DES MOINES — Animal rights activists say they’ll continue to secretly record operations at Iowa farms even as they demonstrated Thursday at the Capitol against a law that makes those actions illegal.
About 30 protesters aligned with the group Mercy for Animals covered their eyes and mouths with cloth and tape to protest the passage of House File 598 by both chambers this week.
“Consumers have a right to know how their food is being produced and how animals are being treated on factory farms, so they can make informed choices,” said Vandhana Bala, an attorney and spokeswoman for the Chicago-based group. “Mercy for Animals is committed to preventing and exposing cruelty to farmed animals, so we will continue with our undercover cruelty prosecutions nationwide.”
Bala said the bill was “flawed and misdirected” legislation that sets “a dangerous precedent,” which could ultimately undermine the industry itself if questions about cleanliness in preparation are raised.
The bill says a person is guilty of “agricultural production facility fraud” if the person obtains access to the facility by false pretenses, or if the person lies on their employment application or employment agreement with the intent to commit an act not authorized by the owner.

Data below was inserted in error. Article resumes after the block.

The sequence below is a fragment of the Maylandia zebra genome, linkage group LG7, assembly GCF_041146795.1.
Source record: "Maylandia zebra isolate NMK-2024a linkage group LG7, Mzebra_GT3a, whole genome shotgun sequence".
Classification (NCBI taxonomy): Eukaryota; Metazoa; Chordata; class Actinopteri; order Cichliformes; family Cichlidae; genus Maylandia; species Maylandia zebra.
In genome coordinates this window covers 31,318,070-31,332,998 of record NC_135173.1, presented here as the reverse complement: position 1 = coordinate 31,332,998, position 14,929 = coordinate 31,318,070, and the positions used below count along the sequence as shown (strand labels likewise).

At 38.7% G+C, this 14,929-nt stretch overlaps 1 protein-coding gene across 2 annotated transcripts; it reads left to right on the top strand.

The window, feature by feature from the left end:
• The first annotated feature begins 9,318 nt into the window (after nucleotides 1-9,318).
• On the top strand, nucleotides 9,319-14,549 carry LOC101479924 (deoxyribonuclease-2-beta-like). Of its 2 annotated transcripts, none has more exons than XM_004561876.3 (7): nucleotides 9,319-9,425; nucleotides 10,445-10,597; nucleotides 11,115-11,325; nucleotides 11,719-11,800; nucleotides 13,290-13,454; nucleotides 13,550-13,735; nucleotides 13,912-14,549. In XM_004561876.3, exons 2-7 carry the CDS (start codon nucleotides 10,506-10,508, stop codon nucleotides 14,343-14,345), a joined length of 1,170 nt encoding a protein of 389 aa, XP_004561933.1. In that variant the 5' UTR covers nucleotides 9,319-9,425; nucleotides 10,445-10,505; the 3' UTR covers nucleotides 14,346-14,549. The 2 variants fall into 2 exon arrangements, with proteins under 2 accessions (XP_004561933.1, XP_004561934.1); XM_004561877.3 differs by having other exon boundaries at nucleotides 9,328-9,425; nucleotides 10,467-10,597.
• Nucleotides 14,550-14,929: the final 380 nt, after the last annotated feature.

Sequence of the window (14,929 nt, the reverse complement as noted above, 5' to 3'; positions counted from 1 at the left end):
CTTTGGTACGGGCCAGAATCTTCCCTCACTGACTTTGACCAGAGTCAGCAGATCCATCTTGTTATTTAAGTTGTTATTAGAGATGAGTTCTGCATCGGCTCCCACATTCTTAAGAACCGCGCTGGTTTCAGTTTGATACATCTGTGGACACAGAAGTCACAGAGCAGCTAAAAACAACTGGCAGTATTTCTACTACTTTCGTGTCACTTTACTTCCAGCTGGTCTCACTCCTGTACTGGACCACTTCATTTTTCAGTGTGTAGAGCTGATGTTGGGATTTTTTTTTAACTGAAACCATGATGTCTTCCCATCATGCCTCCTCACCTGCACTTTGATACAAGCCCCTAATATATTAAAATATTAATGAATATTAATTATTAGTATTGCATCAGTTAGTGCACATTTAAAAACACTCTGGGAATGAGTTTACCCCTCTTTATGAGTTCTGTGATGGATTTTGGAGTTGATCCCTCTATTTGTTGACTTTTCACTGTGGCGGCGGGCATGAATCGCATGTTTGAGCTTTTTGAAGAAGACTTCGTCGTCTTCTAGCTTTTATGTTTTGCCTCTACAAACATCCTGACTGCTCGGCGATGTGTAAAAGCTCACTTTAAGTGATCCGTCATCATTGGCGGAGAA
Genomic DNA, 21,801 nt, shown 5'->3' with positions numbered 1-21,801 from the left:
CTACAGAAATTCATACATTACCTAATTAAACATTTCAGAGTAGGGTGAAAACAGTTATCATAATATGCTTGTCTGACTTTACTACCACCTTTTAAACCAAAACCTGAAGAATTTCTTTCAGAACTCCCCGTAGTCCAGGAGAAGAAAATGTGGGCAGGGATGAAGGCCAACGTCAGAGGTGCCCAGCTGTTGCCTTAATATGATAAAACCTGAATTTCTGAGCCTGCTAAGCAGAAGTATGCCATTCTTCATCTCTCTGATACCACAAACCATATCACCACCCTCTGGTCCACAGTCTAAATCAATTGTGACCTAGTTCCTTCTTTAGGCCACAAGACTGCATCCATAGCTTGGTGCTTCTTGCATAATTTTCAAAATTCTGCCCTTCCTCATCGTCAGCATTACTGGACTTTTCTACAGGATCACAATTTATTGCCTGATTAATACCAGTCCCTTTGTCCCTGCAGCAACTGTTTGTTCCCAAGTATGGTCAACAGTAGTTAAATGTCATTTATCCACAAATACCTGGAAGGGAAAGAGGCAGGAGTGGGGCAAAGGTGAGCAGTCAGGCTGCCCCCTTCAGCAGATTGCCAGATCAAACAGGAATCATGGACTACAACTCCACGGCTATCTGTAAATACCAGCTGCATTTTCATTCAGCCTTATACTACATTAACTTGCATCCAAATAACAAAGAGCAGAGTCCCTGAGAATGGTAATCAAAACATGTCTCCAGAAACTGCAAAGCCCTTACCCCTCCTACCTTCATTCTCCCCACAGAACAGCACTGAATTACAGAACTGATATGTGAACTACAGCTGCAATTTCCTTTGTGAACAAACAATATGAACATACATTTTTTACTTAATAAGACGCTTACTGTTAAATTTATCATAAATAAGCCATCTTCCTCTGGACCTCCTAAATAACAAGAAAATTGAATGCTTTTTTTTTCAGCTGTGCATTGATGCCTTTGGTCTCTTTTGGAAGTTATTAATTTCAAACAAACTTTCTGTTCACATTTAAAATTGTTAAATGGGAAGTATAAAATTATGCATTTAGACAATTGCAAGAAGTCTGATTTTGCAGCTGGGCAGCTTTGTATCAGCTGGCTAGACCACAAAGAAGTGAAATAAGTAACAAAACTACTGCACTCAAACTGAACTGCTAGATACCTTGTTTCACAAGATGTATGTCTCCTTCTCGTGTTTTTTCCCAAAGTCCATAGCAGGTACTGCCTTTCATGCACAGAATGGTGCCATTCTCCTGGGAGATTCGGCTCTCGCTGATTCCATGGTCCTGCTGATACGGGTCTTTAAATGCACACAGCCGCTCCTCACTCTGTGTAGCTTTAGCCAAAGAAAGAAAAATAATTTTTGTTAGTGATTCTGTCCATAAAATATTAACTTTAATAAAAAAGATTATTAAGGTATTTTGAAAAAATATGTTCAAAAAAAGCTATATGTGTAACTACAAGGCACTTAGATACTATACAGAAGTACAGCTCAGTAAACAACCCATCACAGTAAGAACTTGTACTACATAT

A first-offense conviction carries a penalty of up to one year in prison and a fine ranging from $315 up to $1,875. Second or subsequent offenses are punishable by imprisonment of up to two years and a fine between $625 and $6,250. The bill also contained misdemeanor offenses for people who conspire to commit agricultural production facility fraud or who have knowledge of fraud and harbor, aid or conceal someone who violates the fraud law with intent to prevent apprehension.
“They have a cause,” said Rep. Annette Sweeney, R-Alden, who floor managed the House version of the bill. “I’d love to inform them of the all the positive things we do on our farms. If our animals aren’t happy, our industry suffers.”
The bill that was passed this week is an amended version of what the House passed last year but the Senate didn’t take up, in part, because of concerns over potential conflicts with free speech rights.
Senate Majority Leader Mike Gronstal, D-Council Bluffs, said senators worked with the Iowa Attorney General’s Office to deal with constitutional issues.
“In the end, that will be up to a court to decide,” he said. ““Pretty clearly, the House version wasn’t constitutional, and that’s why we made very significant changes to it.”
Iowa Gov. Terry Branstad said Thursday he’ll probably sign the bill, though he still has to thoroughly review it and will do so after his two-day visit to the Quad-Cities.
“I think so. I have to review that bill. We just got it,” he said in Davenport. “Generally speaking, I think it’s important that we protect farmers from people who are trying to illegally disrupt their operations,”
The governor said a criminal penalty is appropriate when people “lie and mislead and give people false information in order to try to disrupt the farming operations in this agricultural state.”